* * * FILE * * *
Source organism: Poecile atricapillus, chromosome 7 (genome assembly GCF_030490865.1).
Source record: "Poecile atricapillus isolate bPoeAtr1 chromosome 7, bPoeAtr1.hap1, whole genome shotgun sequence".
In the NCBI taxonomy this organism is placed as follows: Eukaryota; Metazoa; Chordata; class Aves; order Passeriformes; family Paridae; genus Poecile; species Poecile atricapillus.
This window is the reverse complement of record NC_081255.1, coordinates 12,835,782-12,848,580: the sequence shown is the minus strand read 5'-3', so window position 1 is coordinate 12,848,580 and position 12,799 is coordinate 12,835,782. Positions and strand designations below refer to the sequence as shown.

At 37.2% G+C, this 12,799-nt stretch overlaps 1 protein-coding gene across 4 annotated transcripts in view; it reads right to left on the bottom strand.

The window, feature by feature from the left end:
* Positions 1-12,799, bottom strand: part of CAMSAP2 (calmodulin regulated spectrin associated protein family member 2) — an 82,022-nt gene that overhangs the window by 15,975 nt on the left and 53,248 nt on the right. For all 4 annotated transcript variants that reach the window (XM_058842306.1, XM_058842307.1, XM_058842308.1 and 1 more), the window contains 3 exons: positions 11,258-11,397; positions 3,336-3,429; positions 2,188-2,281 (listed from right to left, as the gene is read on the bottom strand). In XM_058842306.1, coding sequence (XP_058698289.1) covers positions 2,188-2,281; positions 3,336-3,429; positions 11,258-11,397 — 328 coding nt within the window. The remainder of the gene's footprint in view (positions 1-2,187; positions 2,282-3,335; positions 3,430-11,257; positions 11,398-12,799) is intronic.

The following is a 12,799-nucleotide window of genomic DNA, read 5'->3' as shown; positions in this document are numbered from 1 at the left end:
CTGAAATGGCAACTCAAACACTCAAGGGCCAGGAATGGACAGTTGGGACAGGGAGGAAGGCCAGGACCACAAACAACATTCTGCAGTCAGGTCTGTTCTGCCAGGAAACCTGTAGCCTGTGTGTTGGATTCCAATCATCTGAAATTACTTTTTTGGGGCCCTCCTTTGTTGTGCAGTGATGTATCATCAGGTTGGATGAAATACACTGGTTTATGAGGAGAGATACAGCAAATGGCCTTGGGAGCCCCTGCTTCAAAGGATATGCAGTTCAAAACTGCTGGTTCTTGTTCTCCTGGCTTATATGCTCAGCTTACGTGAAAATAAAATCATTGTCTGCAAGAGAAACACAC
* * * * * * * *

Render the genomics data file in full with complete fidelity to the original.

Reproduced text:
Source organism: Poecile atricapillus, chromosome 7 (genome assembly GCF_030490865.1).
Source record: "Poecile atricapillus isolate bPoeAtr1 chromosome 7, bPoeAtr1.hap1, whole genome shotgun sequence".
In the NCBI taxonomy this organism is placed as follows: Eukaryota; Metazoa; Chordata; class Aves; order Passeriformes; family Paridae; genus Poecile; species Poecile atricapillus.
This window is the reverse complement of record NC_081255.1, coordinates 12,835,782-12,848,580: the sequence shown is the minus strand read 5'-3', so window position 1 is coordinate 12,848,580 and position 12,799 is coordinate 12,835,782. Positions and strand designations below refer to the sequence as shown.

At 37.2% G+C, this 12,799-nt stretch overlaps 1 protein-coding gene across 4 annotated transcripts in view; it reads right to left on the bottom strand.

The window, feature by feature from the left end:
* Positions 1-12,799, bottom strand: part of CAMSAP2 (calmodulin regulated spectrin associated protein family member 2) — an 82,022-nt gene that overhangs the window by 15,975 nt on the left and 53,248 nt on the right. For all 4 annotated transcript variants that reach the window (XM_058842306.1, XM_058842307.1, XM_058842308.1 and 1 more), the window contains 3 exons: positions 11,258-11,397; positions 3,336-3,429; positions 2,188-2,281 (listed from right to left, as the gene is read on the bottom strand). In XM_058842306.1, coding sequence (XP_058698289.1) covers positions 2,188-2,281; positions 3,336-3,429; positions 11,258-11,397 — 328 coding nt within the window. The remainder of the gene's footprint in view (positions 1-2,187; positions 2,282-3,335; positions 3,430-11,257; positions 11,398-12,799) is intronic.

The following is a 12,799-nucleotide window of genomic DNA, read 5'->3' as shown; positions in this document are numbered from 1 at the left end:
CTGAAATGGCAACTCAAACACTCAAGGGCCAGGAATGGACAGTTGGGACAGGGAGGAAGGCCAGGACCACAAACAACATTCTGCAGTCAGGTCTGTTCTGCCAGGAAACCTGTAGCCTGTGTGTTGGATTCCAATCATCTGAAATTACTTTTTTGGGGCCCTCCTTTGTTGTGCAGTGATGTATCATCAGGTTGGATGAAATACACTGGTTTATGAGGAGAGATACAGCAAATGGCCTTGGGAGCCCCTGCTTCAAAGGATATGCAGTTCAAAACTGCTGGTTCTTGTTCTCCTGGCTTATATGCTCAGCTTACGTGAAAATAAAATCATTGTCTGCAAGAGAAACACAC